More than 243,000 new child COVID-19 cases were reported during the first week of September, according to the most recent report by the American Academy of Pediatrics (AAP). That makes the week of September 2 through September 9 the second-highest week for child cases since the start of the pandemic, and children now account for 28.9%, or just over one in four, of new COVID-19 cases reported.
Last week’s case numbers are a slight decrease from the previous week’s 251,781 new child COVID cases; however, it’s still evidence of what the AAP calls an “exponential increase” in the number of kids with the virus. More than 750,000 child cases have been added since the week of August 5, and CNN reports there has been a 240% increase in cases of the virus in kids since July.
Why are more kids getting sick?
Unfortunately, the start of the new school year seems to be playing a role in the rapid rise of COVID in kids. In Mississippi, 18,825 children tested positive for COVID-19 during the first month of the new school year, according to state data. In Texas, at least 45 different school districts have been forced to temporarily suspend in-person learning due to the number of virus outbreaks and exposures.
Many states are reporting COVID cases numbers many times higher than any previously seen. The Philadelphia Inquirer reports the number of Pennsylvania kids currently sick with COVID is 10 times higher than it was at this time last year. In Maine, the number of COVID cases in children and teens is 25 times higher than it was just two months ago, according to a report by the Bangor Daily News.
Unfortunately, as the number of sick kids goes up, so does the number of children who get severely ill or succumb to the virus. In Florida, the number of child deaths from COVID has doubled since August, according to a report by Politico. Ten children under the age of 16 died from July 30, 2021 to September 9, 2021. Prior to July, only seven children had died from COVID in Florida since the start of the pandemic in 2020.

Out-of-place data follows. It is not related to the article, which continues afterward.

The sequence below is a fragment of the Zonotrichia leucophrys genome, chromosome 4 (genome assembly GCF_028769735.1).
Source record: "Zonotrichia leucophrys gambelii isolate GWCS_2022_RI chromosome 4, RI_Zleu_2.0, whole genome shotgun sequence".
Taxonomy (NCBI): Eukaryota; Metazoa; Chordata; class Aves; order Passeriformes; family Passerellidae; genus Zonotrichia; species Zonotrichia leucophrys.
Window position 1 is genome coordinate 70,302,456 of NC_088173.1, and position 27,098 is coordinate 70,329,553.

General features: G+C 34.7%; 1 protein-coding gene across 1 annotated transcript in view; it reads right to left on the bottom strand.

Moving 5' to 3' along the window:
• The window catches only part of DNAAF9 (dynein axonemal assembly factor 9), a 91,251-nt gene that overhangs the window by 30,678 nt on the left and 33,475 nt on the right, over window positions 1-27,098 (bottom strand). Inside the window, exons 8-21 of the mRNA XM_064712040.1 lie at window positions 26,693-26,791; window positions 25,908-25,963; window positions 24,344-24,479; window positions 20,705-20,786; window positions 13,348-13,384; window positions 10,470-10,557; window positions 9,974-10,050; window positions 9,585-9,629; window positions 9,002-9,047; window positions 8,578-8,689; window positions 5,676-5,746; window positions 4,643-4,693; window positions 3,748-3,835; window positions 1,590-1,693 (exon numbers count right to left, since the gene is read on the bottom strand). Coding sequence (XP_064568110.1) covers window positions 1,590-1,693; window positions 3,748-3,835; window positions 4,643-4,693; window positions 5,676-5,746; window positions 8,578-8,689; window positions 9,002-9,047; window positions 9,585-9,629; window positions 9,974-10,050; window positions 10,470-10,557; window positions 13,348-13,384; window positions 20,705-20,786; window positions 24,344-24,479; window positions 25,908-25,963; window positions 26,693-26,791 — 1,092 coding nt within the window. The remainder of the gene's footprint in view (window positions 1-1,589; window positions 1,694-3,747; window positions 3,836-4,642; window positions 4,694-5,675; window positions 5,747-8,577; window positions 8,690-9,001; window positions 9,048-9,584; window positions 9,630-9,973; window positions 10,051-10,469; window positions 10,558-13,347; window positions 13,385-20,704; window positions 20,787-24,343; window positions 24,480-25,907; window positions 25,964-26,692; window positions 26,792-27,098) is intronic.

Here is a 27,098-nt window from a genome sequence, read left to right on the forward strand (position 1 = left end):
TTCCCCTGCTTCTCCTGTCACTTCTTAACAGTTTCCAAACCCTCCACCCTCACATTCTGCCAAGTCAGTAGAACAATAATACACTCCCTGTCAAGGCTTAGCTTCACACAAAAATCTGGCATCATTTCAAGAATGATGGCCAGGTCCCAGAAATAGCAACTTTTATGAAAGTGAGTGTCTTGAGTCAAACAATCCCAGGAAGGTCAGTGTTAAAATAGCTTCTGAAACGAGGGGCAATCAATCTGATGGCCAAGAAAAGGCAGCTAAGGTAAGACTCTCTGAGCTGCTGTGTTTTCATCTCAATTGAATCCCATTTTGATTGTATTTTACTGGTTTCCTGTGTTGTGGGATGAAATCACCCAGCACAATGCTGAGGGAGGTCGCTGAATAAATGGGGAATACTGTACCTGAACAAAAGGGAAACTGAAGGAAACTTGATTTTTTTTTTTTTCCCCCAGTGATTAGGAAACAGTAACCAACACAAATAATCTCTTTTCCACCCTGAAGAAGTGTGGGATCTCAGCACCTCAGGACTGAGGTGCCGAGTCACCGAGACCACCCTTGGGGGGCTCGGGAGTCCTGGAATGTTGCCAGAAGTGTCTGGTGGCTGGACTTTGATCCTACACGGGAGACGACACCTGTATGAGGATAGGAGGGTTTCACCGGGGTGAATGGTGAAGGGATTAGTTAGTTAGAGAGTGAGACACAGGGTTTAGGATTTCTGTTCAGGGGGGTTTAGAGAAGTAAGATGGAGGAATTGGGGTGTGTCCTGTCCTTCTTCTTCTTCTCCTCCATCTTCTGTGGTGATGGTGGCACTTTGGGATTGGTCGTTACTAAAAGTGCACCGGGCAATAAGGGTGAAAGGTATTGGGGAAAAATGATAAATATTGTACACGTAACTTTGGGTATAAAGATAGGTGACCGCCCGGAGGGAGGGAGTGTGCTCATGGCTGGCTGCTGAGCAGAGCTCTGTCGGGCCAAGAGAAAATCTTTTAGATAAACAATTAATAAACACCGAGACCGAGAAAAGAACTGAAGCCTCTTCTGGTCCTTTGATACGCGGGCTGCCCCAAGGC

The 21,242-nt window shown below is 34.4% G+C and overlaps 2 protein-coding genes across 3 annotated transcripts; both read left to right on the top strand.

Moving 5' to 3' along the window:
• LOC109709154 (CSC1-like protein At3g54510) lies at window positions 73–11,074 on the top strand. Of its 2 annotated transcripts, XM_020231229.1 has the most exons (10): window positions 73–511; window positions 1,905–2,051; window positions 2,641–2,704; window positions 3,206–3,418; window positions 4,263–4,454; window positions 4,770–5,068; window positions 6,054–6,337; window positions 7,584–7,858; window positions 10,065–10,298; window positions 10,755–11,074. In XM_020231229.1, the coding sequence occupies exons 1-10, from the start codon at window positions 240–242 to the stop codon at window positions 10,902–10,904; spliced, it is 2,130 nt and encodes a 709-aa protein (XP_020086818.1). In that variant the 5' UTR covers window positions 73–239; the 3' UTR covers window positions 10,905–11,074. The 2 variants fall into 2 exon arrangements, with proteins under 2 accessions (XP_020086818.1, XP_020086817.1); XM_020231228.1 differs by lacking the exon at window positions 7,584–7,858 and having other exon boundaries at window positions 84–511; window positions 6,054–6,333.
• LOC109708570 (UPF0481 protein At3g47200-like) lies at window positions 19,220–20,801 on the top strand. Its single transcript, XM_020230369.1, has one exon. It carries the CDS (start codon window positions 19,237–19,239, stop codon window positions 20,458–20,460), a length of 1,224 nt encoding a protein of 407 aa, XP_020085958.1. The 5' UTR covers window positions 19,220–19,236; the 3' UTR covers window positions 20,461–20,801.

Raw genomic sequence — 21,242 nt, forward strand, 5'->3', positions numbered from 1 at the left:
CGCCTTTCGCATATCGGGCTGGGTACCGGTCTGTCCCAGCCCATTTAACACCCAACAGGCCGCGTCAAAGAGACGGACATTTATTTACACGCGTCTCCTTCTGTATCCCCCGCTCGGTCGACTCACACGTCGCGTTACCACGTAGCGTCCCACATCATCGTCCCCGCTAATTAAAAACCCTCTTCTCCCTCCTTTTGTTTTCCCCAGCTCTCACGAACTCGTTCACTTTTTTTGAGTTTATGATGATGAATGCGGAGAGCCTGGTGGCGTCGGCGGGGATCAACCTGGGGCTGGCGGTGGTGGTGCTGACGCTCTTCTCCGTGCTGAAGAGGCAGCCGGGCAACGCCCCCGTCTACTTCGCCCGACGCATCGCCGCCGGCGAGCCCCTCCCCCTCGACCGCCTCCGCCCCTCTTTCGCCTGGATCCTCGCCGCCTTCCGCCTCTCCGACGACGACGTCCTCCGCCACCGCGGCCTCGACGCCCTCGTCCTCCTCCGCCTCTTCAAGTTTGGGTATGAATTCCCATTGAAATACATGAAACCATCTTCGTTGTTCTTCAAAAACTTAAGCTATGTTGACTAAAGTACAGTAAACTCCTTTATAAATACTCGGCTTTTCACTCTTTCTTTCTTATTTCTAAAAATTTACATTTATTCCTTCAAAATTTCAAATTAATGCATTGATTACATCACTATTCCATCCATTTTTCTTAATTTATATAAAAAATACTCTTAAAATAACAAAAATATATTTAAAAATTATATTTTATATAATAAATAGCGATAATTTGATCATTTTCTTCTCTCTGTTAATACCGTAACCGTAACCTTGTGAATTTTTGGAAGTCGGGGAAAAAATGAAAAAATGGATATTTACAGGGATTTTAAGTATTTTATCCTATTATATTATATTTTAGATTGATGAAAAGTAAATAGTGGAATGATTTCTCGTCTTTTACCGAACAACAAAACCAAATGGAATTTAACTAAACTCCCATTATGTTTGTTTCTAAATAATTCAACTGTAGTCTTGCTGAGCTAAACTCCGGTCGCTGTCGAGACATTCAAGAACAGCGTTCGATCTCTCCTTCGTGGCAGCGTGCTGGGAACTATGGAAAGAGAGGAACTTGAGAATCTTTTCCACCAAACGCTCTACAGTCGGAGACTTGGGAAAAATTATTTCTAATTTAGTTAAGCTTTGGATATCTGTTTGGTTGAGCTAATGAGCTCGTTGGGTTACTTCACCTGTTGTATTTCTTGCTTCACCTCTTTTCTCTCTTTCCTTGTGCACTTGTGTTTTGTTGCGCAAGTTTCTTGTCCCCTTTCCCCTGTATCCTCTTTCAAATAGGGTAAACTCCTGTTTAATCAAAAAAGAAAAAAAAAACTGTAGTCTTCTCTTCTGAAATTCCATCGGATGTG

Is there any good news?
Though the number of cases, hospitalizations and deaths among children has continued to increase, a recent CDC report shows the delta variant is not more severe in children than other COVID variants. Prior to the delta variant taking hold in the U.S. in late June, about 26.5% of children with COVID required care in the ICU, and 0.7% died. From June 20 through July 31, after the delta variant became the dominant strain, about 23.2% of children needed ICU care, and 1.8% of sick children died.
The CDC report says the recent increase in hospitalizations and deaths “coincides with widespread circulation” of the delta variant, and “the proportions of hospitalized children and adolescents with severe disease were similar before and during the period of delta predominance.” In other words, the increase in severe child COVID cases is likely due to the fact that the U.S. has a higher number of cases overall. It is not evidence of increased severity of the virus.
There is also encouraging evidence that safety measures like masks, COVID testing and vaccination for those eligible can help slow transmission to kids. In San Francisco, the public health department recently announced there have been no school-related outbreaks since classes resumed on August 16. The current health department guidance for schools in San Francisco requires universal mask-wearing indoors, regular testing of all school personnel and contact tracing.
What can we do to keep kids safe?
Pfizer recently announced plans to pursue approval for the use of their COVID vaccine in children as young as 5. Parents can most likely expect those vaccines to be available by early next year, according to the Centers for Disease Control and Prevention (CDC).
In the meantime, the CDC and the AAP encourage schools to implement universal indoor mask-wearing to prevent COVID transmission. They also recommend physical distancing, increased ventilation, hand-washing and other layered safety measures to prevent more kids from getting sick.